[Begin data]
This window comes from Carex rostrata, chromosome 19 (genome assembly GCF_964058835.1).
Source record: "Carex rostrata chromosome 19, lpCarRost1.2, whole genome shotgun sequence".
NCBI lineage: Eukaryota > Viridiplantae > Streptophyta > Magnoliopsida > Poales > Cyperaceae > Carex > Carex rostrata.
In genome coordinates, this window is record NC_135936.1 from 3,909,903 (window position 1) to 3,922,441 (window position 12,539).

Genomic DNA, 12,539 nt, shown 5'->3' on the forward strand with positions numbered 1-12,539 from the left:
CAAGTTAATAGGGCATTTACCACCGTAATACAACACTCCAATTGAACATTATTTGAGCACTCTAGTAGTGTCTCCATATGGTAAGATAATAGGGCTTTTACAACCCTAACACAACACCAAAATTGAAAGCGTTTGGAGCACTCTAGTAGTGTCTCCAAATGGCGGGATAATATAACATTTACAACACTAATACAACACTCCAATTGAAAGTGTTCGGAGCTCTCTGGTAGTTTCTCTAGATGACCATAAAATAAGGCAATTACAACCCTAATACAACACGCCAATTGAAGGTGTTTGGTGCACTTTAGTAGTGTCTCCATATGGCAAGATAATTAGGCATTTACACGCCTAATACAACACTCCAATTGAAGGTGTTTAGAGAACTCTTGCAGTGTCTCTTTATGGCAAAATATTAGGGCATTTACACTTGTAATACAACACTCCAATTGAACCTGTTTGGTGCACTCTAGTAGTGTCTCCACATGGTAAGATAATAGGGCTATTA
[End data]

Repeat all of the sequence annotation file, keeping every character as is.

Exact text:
This window comes from Carex rostrata, chromosome 19 (genome assembly GCF_964058835.1).
Source record: "Carex rostrata chromosome 19, lpCarRost1.2, whole genome shotgun sequence".
NCBI lineage: Eukaryota > Viridiplantae > Streptophyta > Magnoliopsida > Poales > Cyperaceae > Carex > Carex rostrata.
In genome coordinates, this window is record NC_135936.1 from 3,909,903 (window position 1) to 3,922,441 (window position 12,539).

Genomic DNA, 12,539 nt, shown 5'->3' on the forward strand with positions numbered 1-12,539 from the left:
CAAGTTAATAGGGCATTTACCACCGTAATACAACACTCCAATTGAACATTATTTGAGCACTCTAGTAGTGTCTCCATATGGTAAGATAATAGGGCTTTTACAACCCTAACACAACACCAAAATTGAAAGCGTTTGGAGCACTCTAGTAGTGTCTCCAAATGGCGGGATAATATAACATTTACAACACTAATACAACACTCCAATTGAAAGTGTTCGGAGCTCTCTGGTAGTTTCTCTAGATGACCATAAAATAAGGCAATTACAACCCTAATACAACACGCCAATTGAAGGTGTTTGGTGCACTTTAGTAGTGTCTCCATATGGCAAGATAATTAGGCATTTACACGCCTAATACAACACTCCAATTGAAGGTGTTTAGAGAACTCTTGCAGTGTCTCTTTATGGCAAAATATTAGGGCATTTACACTTGTAATACAACACTCCAATTGAACCTGTTTGGTGCACTCTAGTAGTGTCTCCACATGGTAAGATAATAGGGCTATTA